Dave Reeves crafted guitar amplifier masterpieces without the assistance of computers, software or the Internet... In 1966 "graphical methods" meant drawing Bode plots with a pencil and ruler... Times have changed. ● Master the basics ● Design your amp ● Know it works Amp Design for the 21st Century

In 2004, Mesa/Boogie was awarded a patent for its Solo ControlTM technology to create a guitar amplifier with footswitchable volume boost:

U.S. Patent 6,724,897

According to the patent, Randall Smith developed the technology in response to changes in musical styles. Traditionally, guitar amplifiers have a relatively clean channel ("rhythm mode") and a more distorted lead channel ("lead enhancement mode"). Contemporary styles incorporate amplifier distortion to various degrees for both rhythm and lead. This creates a need for footswitchable volume boost without affecting distortion.

"A guitarist may wish to 'step forward' in the band's mix for a spotlight feature in any mode, including modes used primarily for background playing. Thus, the ability to boost the volume level without switching to a different mode provides a unique and valuable capability."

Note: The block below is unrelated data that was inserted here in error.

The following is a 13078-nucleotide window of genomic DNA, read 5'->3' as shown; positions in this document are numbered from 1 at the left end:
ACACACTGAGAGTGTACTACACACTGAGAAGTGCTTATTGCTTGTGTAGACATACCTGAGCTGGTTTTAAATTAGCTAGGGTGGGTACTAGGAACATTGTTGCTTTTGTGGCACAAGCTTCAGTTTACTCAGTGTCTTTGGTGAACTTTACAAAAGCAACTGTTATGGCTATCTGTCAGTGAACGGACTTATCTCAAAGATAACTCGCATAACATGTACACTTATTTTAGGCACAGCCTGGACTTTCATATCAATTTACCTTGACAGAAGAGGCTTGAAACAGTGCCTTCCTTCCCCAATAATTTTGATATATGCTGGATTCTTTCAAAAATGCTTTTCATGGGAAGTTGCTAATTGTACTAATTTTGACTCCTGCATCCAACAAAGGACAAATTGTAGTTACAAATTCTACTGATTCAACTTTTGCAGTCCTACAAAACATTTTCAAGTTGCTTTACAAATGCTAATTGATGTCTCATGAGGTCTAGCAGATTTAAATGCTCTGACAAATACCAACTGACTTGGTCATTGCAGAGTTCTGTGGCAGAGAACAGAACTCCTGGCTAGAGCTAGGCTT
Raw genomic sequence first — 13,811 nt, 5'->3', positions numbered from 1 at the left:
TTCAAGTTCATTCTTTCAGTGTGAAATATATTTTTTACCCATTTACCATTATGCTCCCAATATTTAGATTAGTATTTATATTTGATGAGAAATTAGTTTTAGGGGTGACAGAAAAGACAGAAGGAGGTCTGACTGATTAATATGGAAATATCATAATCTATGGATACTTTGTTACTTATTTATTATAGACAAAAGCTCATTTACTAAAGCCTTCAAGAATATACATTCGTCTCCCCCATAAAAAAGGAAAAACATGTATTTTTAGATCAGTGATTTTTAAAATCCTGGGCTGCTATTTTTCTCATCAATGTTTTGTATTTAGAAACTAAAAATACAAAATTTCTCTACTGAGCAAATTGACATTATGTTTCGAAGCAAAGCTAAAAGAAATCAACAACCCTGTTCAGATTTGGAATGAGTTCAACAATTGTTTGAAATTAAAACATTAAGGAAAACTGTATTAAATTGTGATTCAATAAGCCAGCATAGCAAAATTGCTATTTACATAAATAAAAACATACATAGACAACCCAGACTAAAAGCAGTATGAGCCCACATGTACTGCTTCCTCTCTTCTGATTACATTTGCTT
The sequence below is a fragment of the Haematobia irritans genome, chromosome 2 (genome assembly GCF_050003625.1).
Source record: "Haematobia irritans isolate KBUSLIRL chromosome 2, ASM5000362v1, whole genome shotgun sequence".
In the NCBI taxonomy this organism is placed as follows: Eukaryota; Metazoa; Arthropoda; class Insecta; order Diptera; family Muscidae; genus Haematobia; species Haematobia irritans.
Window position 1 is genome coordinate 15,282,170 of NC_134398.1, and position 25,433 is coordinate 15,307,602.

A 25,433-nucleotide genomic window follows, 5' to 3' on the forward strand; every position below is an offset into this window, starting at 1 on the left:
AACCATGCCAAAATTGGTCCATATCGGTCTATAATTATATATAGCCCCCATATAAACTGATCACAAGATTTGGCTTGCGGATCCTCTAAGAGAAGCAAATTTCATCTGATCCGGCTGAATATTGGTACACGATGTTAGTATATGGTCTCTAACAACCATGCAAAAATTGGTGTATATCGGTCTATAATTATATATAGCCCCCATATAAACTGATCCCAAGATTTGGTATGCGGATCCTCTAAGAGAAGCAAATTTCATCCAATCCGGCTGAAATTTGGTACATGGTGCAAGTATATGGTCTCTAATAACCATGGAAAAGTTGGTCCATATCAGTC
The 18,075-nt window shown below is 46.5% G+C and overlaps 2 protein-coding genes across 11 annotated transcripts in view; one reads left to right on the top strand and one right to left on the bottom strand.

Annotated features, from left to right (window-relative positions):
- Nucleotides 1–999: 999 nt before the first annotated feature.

A Simple Switch

The simplest implementation is to switch between two volume controls: one sets the normal output level and the other sets a louder solo level.

simple switch

A downside to this approach is that the user can just as easily set the solo level lower than the normal output level. The controls suffer from an identity crisis - labeling either of them as "solo" is completely arbitrary. The design can be tweaked, but there are better options.

A Better Approach

The Mesa/Boogie MK V, Lonestar Special, and Dual Rectifier have a totem-pole architecture.

Mesa/Boogie Mk V Solo Control

When control is grounded the solo control is shorted. When left open, the solo potentiometer adds variable resistance below the output control wiper for user-controlled volume boost.

The Road King II and other Mesa/Boogie models use semiconductor switching.

Mesa/Boogie Road King II Solo Control

R2 has a resistance that is orders of magnitude greater than R1. They form a voltage divider for the base of the NPN transistor. When the footswitch is shorted to ground, the voltage at the base of the NPN transistor switches from nearly VCC to nearly 0V, turning the transistor off. This turns the p-channel JFET off, removing its short circuit across the solo potentiometer.